This report describes the application of the chimera numerical technique to a multibody segmented projectile configuration system of interest to the U.S. Army. Computations were performed at a supersonic speed on this configuration which consists of an ogive cylinder projectile with a peg shaped trailing segment. The computed results show the qualitative features of the wake flow field for the projectile with the segment in three different positions: centered, offset, and angled. The segment in the offset position has a strong effect on the flow field in the aft region of the projectile, thus affecting the aerodynamic coefficients of the projectile. The force and moment coefficients of the segment are also significantly affected by the orientation of the segment
Computational Fluid Dynamics Modeling of Parachute Clusters(
Book
)
2 editions published in 1997 in English and held by 1 WorldCat member library worldwide
A computational tool that models the terminal descent characteristics of a single or a cluster of parachutes is a technology that is needed by parachute designers and engineers. As part of a technology program annex (TPA), a joint effort between the U.S. Army Natick Research, Development, and Engineering Center (RRDEC) and the U.S. Army Research Laboratory (ARL) to develop this computational tool is now under way. As a first effort, attempts are being made to analyze both twodimensional (2 D) and threedimensional (3D) flow fields around a parachute using a coupling procedure in which the fluid dynamics are coupled to 2D and 3D structural dynamic (SD) codes. This effort uses computational fluid dynamic (CFD) codes to calculate a pressure field, which is then used as an input load for the SD code. Specifically, this report presents the methods and results of the flow field plus the structural characteristics of a single axisymmetric parachute and a 3D gore configuration for the terminal descent velocity. Computed results have been obtained using the payload weight and unstretched constructed geometry of the canopies as input. Significant progress has been made in determining the terminal descent flow field along with the terminal shape of the parachute. A discussion of the fluid and structural dynamics codes, coupling procedure, and the associated technical difficulties is presented. Examples of the codes' current capabilities are shown
2 editions published in 1997 in English and held by 1 WorldCat member library worldwide
A computational tool that models the terminal descent characteristics of a single or a cluster of parachutes is a technology that is needed by parachute designers and engineers. As part of a technology program annex (TPA), a joint effort between the U.S. Army Natick Research, Development, and Engineering Center (RRDEC) and the U.S. Army Research Laboratory (ARL) to develop this computational tool is now under way. As a first effort, attempts are being made to analyze both twodimensional (2 D) and threedimensional (3D) flow fields around a parachute using a coupling procedure in which the fluid dynamics are coupled to 2D and 3D structural dynamic (SD) codes. This effort uses computational fluid dynamic (CFD) codes to calculate a pressure field, which is then used as an input load for the SD code. Specifically, this report presents the methods and results of the flow field plus the structural characteristics of a single axisymmetric parachute and a 3D gore configuration for the terminal descent velocity. Computed results have been obtained using the payload weight and unstretched constructed geometry of the canopies as input. Significant progress has been made in determining the terminal descent flow field along with the terminal shape of the parachute. A discussion of the fluid and structural dynamics codes, coupling procedure, and the associated technical difficulties is presented. Examples of the codes' current capabilities are shown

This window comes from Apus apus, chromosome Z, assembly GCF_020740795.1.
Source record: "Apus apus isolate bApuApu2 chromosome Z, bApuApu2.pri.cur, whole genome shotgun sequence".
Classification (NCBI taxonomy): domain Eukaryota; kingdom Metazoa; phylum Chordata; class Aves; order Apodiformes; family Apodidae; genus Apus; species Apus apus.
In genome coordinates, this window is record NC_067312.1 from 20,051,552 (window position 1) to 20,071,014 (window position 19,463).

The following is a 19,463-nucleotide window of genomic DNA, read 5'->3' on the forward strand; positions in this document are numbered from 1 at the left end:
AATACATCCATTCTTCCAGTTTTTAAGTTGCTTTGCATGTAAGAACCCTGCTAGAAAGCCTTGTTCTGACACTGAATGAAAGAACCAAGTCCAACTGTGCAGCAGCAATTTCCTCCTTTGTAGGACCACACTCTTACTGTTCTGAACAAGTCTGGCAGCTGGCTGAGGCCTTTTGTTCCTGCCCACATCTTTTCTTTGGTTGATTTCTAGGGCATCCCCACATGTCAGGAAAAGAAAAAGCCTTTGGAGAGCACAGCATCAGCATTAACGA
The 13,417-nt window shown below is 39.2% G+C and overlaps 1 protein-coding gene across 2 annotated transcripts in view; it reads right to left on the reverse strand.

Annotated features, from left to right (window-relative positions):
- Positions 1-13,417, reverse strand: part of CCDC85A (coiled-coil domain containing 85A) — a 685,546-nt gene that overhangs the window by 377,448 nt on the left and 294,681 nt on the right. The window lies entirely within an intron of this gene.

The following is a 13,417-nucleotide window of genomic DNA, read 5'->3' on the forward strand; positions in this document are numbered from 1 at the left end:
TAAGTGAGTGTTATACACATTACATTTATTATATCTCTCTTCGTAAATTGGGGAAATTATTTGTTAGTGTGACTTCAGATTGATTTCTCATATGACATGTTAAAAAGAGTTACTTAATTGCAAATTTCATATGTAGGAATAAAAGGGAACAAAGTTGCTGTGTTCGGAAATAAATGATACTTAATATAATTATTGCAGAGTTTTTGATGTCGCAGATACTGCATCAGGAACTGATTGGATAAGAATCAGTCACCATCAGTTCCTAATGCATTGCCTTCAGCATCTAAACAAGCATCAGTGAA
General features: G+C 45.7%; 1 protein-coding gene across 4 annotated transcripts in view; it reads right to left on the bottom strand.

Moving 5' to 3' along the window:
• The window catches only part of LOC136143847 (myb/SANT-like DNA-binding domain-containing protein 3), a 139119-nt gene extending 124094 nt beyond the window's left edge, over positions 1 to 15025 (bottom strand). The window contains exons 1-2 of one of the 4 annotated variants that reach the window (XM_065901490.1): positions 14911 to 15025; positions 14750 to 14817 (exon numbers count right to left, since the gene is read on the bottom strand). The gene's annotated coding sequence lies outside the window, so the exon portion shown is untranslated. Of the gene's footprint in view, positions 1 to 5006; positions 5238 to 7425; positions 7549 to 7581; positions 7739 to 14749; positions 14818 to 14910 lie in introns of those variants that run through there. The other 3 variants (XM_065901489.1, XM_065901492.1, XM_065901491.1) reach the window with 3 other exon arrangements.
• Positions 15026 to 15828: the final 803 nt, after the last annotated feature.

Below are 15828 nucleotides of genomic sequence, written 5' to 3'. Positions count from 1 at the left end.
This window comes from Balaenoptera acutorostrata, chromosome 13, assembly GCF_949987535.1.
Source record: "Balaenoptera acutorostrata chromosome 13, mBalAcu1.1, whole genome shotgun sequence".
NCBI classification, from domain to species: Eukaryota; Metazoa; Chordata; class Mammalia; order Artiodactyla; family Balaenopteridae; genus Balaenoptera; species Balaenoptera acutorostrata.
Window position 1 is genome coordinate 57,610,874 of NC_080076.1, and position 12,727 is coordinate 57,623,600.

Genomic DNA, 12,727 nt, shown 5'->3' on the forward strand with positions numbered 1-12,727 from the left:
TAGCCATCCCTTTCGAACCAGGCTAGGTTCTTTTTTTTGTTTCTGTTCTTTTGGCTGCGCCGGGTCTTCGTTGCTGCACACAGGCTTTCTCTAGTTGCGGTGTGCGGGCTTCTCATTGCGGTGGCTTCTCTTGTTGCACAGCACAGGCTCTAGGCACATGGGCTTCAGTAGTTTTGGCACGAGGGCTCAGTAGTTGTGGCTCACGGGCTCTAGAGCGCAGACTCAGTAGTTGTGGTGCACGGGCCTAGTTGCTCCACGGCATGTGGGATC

Numerical Computations of Supersonic Flow Over Elliptical Projectiles(
Book
)
2 editions published in 2001 in English and held by 1 WorldCat member library worldwide
Computational fluid dynamics (CFD) approaches were used to compute the supersonic and hypersonic flow fields and aerodynamic forces and moments on elliptical projectiles. Steady state numerical results have been obtained at several supersonic Mach numbers between 2.5 and 4.0 and several angles of attack from 0 to 12 degrees for the 'jetoff' conditions with the use of Euler and NavierStokes flow solvers. In addition, numerical computations have been performed for the 'jeton' conditions to study the interaction of a helium jet with a free stream Mach 4.0 flow. In general, very good agreement of the computed aerodynamic coefficients with the experimental data was achieved at all speeds and angles of attack investigated for jetoff conditions. A small discrepancy exists in the comparisons for the axial force. CFD results for the jeton case show the qualitative features and strong flow interaction between the jet and the free stream flow. The results show the predictive capabilities of CFD techniques for supersonic flow over elliptical projectiles
2 editions published in 2001 in English and held by 1 WorldCat member library worldwide